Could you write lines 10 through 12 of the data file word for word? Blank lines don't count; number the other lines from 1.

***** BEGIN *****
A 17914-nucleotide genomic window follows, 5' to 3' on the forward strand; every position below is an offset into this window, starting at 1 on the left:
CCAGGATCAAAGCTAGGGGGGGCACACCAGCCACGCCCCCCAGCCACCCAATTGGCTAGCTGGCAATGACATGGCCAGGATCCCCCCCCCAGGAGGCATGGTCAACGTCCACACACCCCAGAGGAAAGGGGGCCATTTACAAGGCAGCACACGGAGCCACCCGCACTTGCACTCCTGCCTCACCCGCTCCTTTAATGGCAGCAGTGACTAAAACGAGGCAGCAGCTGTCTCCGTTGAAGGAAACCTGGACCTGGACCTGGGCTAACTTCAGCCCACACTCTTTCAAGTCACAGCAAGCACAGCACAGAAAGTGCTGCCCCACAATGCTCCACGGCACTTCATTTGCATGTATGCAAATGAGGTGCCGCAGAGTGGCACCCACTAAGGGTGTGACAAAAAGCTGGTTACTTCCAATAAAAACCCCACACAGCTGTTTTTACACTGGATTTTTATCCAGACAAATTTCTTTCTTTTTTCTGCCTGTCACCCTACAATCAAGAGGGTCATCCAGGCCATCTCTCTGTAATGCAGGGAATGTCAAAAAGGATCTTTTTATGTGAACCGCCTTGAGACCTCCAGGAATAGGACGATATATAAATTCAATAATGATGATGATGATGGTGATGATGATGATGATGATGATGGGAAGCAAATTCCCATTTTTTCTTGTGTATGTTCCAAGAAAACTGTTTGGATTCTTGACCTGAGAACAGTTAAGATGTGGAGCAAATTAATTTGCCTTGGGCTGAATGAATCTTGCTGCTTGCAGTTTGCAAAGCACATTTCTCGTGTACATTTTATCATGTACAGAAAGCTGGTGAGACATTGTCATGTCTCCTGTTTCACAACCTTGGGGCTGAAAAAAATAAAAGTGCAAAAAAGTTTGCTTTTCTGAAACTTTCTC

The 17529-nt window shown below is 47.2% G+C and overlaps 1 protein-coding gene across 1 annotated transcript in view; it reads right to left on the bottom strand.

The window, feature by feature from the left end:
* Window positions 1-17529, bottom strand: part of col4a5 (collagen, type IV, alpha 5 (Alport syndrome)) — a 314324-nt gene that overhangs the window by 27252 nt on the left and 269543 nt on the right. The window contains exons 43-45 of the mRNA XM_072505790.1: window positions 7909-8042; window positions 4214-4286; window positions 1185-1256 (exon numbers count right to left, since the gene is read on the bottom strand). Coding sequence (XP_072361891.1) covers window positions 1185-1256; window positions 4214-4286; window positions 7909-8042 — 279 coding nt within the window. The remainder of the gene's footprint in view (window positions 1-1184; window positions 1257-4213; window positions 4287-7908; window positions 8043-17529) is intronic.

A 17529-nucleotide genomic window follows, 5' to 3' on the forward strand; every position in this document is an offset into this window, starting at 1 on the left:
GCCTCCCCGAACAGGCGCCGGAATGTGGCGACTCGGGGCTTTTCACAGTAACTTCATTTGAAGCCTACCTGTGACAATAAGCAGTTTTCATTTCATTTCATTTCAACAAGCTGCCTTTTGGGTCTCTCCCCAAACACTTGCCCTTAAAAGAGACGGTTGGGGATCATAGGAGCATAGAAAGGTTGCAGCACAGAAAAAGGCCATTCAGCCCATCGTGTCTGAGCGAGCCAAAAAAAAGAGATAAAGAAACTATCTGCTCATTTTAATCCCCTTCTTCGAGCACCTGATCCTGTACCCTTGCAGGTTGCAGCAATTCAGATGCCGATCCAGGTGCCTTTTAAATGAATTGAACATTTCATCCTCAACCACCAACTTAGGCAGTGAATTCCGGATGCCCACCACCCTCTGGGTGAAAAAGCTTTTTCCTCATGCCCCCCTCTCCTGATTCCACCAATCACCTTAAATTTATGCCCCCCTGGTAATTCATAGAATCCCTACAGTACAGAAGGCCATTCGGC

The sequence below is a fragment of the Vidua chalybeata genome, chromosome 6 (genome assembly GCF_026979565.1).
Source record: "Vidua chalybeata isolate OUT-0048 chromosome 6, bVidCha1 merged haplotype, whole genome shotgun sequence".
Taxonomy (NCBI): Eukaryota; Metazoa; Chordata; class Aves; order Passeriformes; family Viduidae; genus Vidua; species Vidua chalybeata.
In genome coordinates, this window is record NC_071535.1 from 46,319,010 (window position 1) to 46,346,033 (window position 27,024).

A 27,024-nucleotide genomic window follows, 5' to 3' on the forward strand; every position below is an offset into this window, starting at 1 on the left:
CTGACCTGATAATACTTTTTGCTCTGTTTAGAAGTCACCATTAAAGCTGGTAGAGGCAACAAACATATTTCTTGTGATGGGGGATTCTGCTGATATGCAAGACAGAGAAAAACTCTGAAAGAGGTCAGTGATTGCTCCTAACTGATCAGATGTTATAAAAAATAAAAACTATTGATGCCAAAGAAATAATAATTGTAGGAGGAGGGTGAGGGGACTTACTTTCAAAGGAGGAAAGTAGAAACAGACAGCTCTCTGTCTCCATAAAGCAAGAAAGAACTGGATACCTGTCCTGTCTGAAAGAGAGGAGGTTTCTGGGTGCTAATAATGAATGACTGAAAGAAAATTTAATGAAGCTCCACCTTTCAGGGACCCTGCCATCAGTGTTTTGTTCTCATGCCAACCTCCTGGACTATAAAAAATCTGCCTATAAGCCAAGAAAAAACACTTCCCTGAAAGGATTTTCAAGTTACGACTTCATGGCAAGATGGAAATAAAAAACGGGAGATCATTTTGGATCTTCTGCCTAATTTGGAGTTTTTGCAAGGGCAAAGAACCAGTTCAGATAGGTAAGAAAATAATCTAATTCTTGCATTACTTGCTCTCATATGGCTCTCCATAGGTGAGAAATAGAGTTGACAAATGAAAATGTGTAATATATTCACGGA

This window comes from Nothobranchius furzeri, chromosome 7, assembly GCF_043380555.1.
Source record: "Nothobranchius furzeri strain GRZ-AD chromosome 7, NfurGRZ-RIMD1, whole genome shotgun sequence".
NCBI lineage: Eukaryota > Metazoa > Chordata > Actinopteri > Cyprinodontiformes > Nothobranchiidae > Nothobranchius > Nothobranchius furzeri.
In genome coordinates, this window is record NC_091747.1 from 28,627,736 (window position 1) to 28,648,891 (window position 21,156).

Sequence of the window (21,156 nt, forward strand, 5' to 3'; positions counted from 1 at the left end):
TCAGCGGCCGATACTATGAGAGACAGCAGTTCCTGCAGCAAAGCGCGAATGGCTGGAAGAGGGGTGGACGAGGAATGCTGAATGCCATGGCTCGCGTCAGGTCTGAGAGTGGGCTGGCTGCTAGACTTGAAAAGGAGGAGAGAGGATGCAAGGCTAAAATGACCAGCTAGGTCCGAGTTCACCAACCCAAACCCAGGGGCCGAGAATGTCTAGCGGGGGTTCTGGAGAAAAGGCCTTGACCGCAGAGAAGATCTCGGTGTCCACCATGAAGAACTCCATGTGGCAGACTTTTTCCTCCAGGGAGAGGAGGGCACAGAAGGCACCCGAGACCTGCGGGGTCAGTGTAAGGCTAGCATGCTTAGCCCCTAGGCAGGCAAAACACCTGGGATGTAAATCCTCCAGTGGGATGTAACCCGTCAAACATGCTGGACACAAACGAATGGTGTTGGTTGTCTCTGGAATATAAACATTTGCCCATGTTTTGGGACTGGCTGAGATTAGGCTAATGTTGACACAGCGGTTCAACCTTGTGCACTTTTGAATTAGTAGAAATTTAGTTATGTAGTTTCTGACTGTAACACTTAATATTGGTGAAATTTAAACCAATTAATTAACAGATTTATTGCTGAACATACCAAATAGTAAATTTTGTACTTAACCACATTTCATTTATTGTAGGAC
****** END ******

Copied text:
Taxonomy (NCBI): Eukaryota; Metazoa; Chordata; class Aves; order Passeriformes; family Viduidae; genus Vidua; species Vidua chalybeata.
In genome coordinates, this window is record NC_071535.1 from 46,319,010 (window position 1) to 46,346,033 (window position 27,024).

A 27,024-nucleotide genomic window follows, 5' to 3' on the forward strand; every position below is an offset into this window, starting at 1 on the left: